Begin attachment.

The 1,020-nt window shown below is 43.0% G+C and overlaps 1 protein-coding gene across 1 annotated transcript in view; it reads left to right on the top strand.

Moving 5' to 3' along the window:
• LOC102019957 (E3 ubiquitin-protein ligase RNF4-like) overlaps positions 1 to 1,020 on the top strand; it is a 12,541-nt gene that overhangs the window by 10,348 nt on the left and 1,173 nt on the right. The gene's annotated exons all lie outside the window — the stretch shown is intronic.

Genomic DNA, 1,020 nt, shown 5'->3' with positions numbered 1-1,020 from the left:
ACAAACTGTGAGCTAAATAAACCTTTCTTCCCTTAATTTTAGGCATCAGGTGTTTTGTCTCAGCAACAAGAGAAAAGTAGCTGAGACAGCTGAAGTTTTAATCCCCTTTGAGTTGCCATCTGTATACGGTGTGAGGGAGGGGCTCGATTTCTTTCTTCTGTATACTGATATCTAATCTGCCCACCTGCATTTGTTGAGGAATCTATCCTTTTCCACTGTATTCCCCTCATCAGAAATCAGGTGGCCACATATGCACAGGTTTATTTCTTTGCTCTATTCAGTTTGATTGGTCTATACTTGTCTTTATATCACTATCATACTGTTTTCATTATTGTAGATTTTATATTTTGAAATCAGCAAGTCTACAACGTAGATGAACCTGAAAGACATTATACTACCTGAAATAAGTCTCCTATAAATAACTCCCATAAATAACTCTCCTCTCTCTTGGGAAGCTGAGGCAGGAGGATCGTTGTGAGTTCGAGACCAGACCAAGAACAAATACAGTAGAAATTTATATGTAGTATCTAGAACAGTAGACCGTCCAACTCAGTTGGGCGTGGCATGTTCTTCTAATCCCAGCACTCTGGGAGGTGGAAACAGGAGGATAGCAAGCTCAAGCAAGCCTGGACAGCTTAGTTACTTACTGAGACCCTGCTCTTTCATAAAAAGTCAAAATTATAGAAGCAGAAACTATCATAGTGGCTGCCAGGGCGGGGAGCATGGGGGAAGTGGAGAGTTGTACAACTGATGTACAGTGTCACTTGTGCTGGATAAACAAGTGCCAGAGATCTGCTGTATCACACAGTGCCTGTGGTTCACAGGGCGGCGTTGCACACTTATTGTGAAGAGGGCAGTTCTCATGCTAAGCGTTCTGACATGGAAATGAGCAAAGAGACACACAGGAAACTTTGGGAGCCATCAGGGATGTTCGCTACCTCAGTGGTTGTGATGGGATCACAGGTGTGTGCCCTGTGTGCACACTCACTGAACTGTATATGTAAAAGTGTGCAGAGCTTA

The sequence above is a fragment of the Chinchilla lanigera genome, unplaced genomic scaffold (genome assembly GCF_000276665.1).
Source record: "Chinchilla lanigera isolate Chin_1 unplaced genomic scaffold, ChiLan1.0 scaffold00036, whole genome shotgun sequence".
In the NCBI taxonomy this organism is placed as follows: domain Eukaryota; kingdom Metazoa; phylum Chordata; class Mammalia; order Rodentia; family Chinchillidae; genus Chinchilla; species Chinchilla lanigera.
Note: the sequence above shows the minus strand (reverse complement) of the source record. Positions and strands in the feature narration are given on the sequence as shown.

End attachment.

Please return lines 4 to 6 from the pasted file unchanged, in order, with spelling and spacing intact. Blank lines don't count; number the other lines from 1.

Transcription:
Genomic DNA, 1,020 nt, shown 5'->3' with positions numbered 1-1,020 from the left:
ACAAACTGTGAGCTAAATAAACCTTTCTTCCCTTAATTTTAGGCATCAGGTGTTTTGTCTCAGCAACAAGAGAAAAGTAGCTGAGACAGCTGAAGTTTTAATCCCCTTTGAGTTGCCATCTGTATACGGTGTGAGGGAGGGGCTCGATTTCTTTCTTCTGTATACTGATATCTAATCTGCCCACCTGCATTTGTTGAGGAATCTATCCTTTTCCACTGTATTCCCCTCATCAGAAATCAGGTGGCCACATATGCACAGGTTTATTTCTTTGCTCTATTCAGTTTGATTGGTCTATACTTGTCTTTATATCACTATCATACTGTTTTCATTATTGTAGATTTTATATTTTGAAATCAGCAAGTCTACAACGTAGATGAACCTGAAAGACATTATACTACCTGAAATAAGTCTCCTATAAATAACTCCCATAAATAACTCTCCTCTCTCTTGGGAAGCTGAGGCAGGAGGATCGTTGTGAGTTCGAGACCAGACCAAGAACAAATACAGTAGAAATTTATATGTAGTATCTAGAACAGTAGACCGTCCAACTCAGTTGGGCGTGGCATGTTCTTCTAATCCCAGCACTCTGGGAGGTGGAAACAGGAGGATAGCAAGCTCAAGCAAGCCTGGACAGCTTAGTTACTTACTGAGACCCTGCTCTTTCATAAAAAGTCAAAATTATAGAAGCAGAAACTATCATAGTGGCTGCCAGGGCGGGGAGCATGGGGGAAGTGGAGAGTTGTACAACTGATGTACAGTGTCACTTGTGCTGGATAAACAAGTGCCAGAGATCTGCTGTATCACACAGTGCCTGTGGTTCACAGGGCGGCGTTGCACACTTATTGTGAAGAGGGCAGTTCTCATGCTAAGCGTTCTGACATGGAAATGAGCAAAGAGACACACAGGAAACTTTGGGAGCCATCAGGGATGTTCGCTACCTCAGTGGTTGTGATGGGATCACAGGTGTGTGCCCTGTGTGCACACTCACTGAACTGTATATGTAAAAGTGTGCAGAGCTTA

The sequence above is a fragment of the Chinchilla lanigera genome, unplaced genomic scaffold (genome assembly GCF_000276665.1).